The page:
HELENA — The Schweitzer administration’s new health clinic for state employees will open Friday in Helena, offering online appointments and office visits at no charge to covered employees and their dependents.
Gov. Brian Schweitzer also confirmed last week that his administration hopes to open two more clinics to serve state employees in other cities, possibly in Billings, Missoula or Bozeman.
“This is a model that’s being used by private enterprise all over America,” he said. “What corporate America has found is that when you have your own health care facility, and the physicians, the nurse practitioners are paid a salary, not a piece of the action, or aren’t paid for how many procedures they can gin up, you actually get better health care … and it saves money.”
Schweitzer and state officials plan a grand-opening ceremony Thursday, and the clinic will be open for business Friday.
Schweitzer unveiled the clinic idea in February, and by late May the state had awarded a contract to CareHere of Brentwood, Tenn., to set up and operate the clinic. CareHere operates more than 110 similar clinics around the country.
The state will own the clinic’s equipment and pay a per-patient fee to CareHere, which hires the physicians and other staff members and provides the care. The clinic will be financed by the state employee health plan, which is self-insured.
State employees and their dependents covered by the health plan can arrange an appointment online and will not be charged for office visits with a physician, physician’s assistant or nurse practitioner. The plan covers about 11,000 people in the Helena area.
The administration asked CareHere to get the clinic up and running by late summer or early fall, and CareHere will meet the ambitious schedule.
“It’s faster than our norm, but we’ve opened clinics faster than we have in Montana,” said Ernie Clevenger, president and CEO of the company.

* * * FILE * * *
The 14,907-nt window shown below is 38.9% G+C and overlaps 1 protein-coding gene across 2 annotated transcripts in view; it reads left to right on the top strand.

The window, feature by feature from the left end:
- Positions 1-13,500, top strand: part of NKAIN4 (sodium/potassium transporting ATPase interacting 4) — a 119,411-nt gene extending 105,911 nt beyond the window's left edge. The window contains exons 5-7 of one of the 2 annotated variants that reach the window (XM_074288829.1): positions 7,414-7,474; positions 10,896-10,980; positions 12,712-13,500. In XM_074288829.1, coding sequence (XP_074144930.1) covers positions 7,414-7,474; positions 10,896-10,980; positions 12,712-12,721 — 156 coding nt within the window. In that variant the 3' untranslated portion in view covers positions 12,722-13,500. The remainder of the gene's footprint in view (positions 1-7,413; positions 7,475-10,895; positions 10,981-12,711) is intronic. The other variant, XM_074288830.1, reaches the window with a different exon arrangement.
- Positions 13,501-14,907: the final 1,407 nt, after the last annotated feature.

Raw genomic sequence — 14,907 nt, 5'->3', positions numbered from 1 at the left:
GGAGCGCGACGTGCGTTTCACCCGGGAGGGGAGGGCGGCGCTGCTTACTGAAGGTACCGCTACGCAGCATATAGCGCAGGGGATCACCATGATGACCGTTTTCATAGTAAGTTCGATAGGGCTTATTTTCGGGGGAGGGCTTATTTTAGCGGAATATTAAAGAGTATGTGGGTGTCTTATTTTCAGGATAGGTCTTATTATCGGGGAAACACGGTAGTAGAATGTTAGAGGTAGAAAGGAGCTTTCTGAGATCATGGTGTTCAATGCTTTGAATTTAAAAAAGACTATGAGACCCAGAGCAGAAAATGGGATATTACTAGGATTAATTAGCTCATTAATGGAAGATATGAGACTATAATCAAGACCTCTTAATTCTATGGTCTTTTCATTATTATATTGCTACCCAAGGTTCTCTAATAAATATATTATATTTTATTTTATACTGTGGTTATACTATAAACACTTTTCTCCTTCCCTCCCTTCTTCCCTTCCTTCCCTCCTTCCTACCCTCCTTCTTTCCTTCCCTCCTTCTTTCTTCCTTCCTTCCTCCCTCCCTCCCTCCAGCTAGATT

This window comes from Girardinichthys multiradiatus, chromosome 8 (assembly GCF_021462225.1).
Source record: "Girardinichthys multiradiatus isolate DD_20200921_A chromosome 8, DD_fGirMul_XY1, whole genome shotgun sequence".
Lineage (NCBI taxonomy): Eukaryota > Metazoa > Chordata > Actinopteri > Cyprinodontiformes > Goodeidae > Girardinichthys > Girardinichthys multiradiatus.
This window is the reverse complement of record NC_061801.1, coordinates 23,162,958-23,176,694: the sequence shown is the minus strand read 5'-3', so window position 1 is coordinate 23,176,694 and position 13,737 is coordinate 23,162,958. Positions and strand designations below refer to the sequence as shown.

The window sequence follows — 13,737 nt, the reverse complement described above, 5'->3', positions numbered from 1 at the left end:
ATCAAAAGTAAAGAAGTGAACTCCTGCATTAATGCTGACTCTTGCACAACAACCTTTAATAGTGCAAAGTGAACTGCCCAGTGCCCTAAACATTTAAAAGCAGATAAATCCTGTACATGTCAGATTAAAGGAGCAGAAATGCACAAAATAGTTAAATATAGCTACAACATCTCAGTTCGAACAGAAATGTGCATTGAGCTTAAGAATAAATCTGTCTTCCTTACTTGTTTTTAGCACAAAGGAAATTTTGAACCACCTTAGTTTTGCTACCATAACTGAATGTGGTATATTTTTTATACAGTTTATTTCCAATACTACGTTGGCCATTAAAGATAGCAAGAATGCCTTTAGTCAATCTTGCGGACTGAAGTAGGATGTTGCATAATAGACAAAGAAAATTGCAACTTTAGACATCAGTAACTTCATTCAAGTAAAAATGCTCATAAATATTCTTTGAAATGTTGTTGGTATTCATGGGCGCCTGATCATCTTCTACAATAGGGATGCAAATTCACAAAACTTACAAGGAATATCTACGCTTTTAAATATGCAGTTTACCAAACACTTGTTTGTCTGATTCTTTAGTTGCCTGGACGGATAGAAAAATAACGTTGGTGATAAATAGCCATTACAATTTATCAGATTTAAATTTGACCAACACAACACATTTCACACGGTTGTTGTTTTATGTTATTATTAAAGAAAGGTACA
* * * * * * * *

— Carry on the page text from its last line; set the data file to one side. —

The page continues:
Clevenger said the company was pleasantly surprised by the quality and willingness of health care providers who wanted to work for the clinic. The clinic’s operations director, Jim Barnwell, is a physician’s assistant from Toston who also has a law degree.
The clinic will have one full-time physician, Nate Buffington, who comes to Helena from Polson, and two part-time physicians, Richard Sargent and Jennifer Brunsdon, who also will continue their private practices in Helena.
State officials say an independent actuarial analysis shows the state-employee health plan could save more than $100 million over five years, once clinics are operating in Helena and other locations.
The clinics also will help improve state-employee health by reducing catastrophic medical claims through management of chronic diseases and wellness programs, the administration says.
Republican legislative leaders have criticized the Schweitzer health clinic proposal, saying it should not go forward without legislative approval. The Legislature doesn’t meet until January.
Schweitzer, a Democrat, has said that legislative approval isn’t required because the clinic is merely an administrative act under the state employee health plan.
The state is holding three days of presentations in Helena for employees on the clinic: This Tuesday and Friday at the Department of Public Health and Human Services auditorium and Sept. 4 at the state Department of Transportation auditorium. Presentations will be at 9 a.m. and 1 p.m. each day.
While covered state employees can use the health clinic, state University System workers cannot — yet.
Connie Welsh, director of benefits for the Montana University System, said Friday that the governor’s office asked if U-System employees might want to participate. The U-System has its own, separate self-insured health plan for employees.
She said U-System officials want to see how well the clinics work, and will consider later whether their employees want to take part.
Meanwhile, the Schweitzer administration and CareHere will evaluate where and whether they can open two more clinics in other cities this year.